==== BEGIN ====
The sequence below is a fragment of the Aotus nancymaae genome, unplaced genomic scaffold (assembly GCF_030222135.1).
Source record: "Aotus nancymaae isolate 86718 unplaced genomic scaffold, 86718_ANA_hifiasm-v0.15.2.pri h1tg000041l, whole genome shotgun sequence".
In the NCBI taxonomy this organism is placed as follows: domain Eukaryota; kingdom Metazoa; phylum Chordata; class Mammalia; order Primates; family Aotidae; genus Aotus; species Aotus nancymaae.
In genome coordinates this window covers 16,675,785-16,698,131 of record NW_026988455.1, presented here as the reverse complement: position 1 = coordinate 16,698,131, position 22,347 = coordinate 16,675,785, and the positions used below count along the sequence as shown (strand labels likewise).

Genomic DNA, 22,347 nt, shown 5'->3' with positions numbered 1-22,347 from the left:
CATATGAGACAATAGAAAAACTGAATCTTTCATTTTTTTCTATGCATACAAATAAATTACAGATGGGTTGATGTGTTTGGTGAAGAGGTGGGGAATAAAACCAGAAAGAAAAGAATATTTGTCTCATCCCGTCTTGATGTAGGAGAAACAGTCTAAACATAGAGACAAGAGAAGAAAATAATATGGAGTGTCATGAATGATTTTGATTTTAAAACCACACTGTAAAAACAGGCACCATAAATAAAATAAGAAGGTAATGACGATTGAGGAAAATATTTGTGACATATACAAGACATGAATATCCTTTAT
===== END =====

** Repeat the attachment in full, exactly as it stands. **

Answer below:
The sequence below is a fragment of the Aotus nancymaae genome, unplaced genomic scaffold (assembly GCF_030222135.1).
Source record: "Aotus nancymaae isolate 86718 unplaced genomic scaffold, 86718_ANA_hifiasm-v0.15.2.pri h1tg000041l, whole genome shotgun sequence".
In the NCBI taxonomy this organism is placed as follows: domain Eukaryota; kingdom Metazoa; phylum Chordata; class Mammalia; order Primates; family Aotidae; genus Aotus; species Aotus nancymaae.
In genome coordinates this window covers 16,675,785-16,698,131 of record NW_026988455.1, presented here as the reverse complement: position 1 = coordinate 16,698,131, position 22,347 = coordinate 16,675,785, and the positions used below count along the sequence as shown (strand labels likewise).

Genomic DNA, 22,347 nt, shown 5'->3' with positions numbered 1-22,347 from the left:
CATATGAGACAATAGAAAAACTGAATCTTTCATTTTTTTCTATGCATACAAATAAATTACAGATGGGTTGATGTGTTTGGTGAAGAGGTGGGGAATAAAACCAGAAAGAAAAGAATATTTGTCTCATCCCGTCTTGATGTAGGAGAAACAGTCTAAACATAGAGACAAGAGAAGAAAATAATATGGAGTGTCATGAATGATTTTGATTTTAAAACCACACTGTAAAAACAGGCACCATAAATAAAATAAGAAGGTAATGACGATTGAGGAAAATATTTGTGACATATACAAGACATGAATATCCTTTAT